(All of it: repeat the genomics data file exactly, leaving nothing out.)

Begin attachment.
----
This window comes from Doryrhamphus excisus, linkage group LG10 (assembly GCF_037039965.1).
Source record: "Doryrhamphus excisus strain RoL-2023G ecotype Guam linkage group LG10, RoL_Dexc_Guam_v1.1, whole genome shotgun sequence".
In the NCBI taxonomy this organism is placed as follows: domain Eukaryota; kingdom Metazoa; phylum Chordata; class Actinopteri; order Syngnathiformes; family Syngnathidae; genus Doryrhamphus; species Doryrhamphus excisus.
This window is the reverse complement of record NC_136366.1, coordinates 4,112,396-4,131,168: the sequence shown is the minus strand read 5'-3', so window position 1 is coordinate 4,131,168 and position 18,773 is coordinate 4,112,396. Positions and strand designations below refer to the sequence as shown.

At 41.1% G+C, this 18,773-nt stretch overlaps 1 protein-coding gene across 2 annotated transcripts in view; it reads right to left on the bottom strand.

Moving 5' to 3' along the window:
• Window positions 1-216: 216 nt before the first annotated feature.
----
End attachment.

This window comes from Doryrhamphus excisus, linkage group LG10 (assembly GCF_037039965.1).
Source record: "Doryrhamphus excisus strain RoL-2023G ecotype Guam linkage group LG10, RoL_Dexc_Guam_v1.1, whole genome shotgun sequence".
In the NCBI taxonomy this organism is placed as follows: domain Eukaryota; kingdom Metazoa; phylum Chordata; class Actinopteri; order Syngnathiformes; family Syngnathidae; genus Doryrhamphus; species Doryrhamphus excisus.
This window is the reverse complement of record NC_136366.1, coordinates 4,112,396-4,131,168: the sequence shown is the minus strand read 5'-3', so window position 1 is coordinate 4,131,168 and position 18,773 is coordinate 4,112,396. Positions and strand designations below refer to the sequence as shown.

At 41.1% G+C, this 18,773-nt stretch overlaps 1 protein-coding gene across 2 annotated transcripts in view; it reads right to left on the bottom strand.

Moving 5' to 3' along the window:
• Window positions 1-216: 216 nt before the first annotated feature.